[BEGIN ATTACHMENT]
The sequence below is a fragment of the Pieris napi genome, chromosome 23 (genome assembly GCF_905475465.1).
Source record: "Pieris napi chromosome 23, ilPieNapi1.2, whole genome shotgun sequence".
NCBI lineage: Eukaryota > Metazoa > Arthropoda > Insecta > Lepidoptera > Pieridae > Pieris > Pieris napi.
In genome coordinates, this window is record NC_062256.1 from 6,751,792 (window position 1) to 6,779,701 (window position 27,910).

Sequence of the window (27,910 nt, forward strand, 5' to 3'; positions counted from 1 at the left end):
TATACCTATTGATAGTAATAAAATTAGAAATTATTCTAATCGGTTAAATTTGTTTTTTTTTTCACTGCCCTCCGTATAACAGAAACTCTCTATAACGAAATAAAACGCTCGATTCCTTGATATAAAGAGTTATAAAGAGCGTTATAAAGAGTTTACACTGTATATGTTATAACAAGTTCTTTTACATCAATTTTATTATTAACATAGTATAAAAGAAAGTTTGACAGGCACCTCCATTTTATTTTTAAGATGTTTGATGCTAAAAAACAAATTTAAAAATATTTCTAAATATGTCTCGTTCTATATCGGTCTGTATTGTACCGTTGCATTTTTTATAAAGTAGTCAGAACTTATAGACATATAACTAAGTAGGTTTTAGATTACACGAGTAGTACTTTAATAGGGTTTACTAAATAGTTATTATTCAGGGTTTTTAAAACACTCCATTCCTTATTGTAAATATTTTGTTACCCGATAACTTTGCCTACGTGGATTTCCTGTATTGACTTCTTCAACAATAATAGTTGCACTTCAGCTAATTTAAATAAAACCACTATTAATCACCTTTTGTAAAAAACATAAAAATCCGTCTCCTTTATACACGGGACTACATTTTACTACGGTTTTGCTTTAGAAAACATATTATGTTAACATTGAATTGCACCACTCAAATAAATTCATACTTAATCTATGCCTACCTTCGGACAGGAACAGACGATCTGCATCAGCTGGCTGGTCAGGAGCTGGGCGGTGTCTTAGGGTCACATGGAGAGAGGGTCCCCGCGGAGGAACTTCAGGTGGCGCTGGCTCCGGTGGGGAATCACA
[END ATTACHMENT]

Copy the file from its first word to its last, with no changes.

The sequence below is a fragment of the Pieris napi genome, chromosome 23 (genome assembly GCF_905475465.1).
Source record: "Pieris napi chromosome 23, ilPieNapi1.2, whole genome shotgun sequence".
NCBI lineage: Eukaryota > Metazoa > Arthropoda > Insecta > Lepidoptera > Pieridae > Pieris > Pieris napi.
In genome coordinates, this window is record NC_062256.1 from 6,751,792 (window position 1) to 6,779,701 (window position 27,910).

Sequence of the window (27,910 nt, forward strand, 5' to 3'; positions counted from 1 at the left end):
TATACCTATTGATAGTAATAAAATTAGAAATTATTCTAATCGGTTAAATTTGTTTTTTTTTTCACTGCCCTCCGTATAACAGAAACTCTCTATAACGAAATAAAACGCTCGATTCCTTGATATAAAGAGTTATAAAGAGCGTTATAAAGAGTTTACACTGTATATGTTATAACAAGTTCTTTTACATCAATTTTATTATTAACATAGTATAAAAGAAAGTTTGACAGGCACCTCCATTTTATTTTTAAGATGTTTGATGCTAAAAAACAAATTTAAAAATATTTCTAAATATGTCTCGTTCTATATCGGTCTGTATTGTACCGTTGCATTTTTTATAAAGTAGTCAGAACTTATAGACATATAACTAAGTAGGTTTTAGATTACACGAGTAGTACTTTAATAGGGTTTACTAAATAGTTATTATTCAGGGTTTTTAAAACACTCCATTCCTTATTGTAAATATTTTGTTACCCGATAACTTTGCCTACGTGGATTTCCTGTATTGACTTCTTCAACAATAATAGTTGCACTTCAGCTAATTTAAATAAAACCACTATTAATCACCTTTTGTAAAAAACATAAAAATCCGTCTCCTTTATACACGGGACTACATTTTACTACGGTTTTGCTTTAGAAAACATATTATGTTAACATTGAATTGCACCACTCAAATAAATTCATACTTAATCTATGCCTACCTTCGGACAGGAACAGACGATCTGCATCAGCTGGCTGGTCAGGAGCTGGGCGGTGTCTTAGGGTCACATGGAGAGAGGGTCCCCGCGGAGGAACTTCAGGTGGCGCTGGCTCCGGTGGGGAATCACA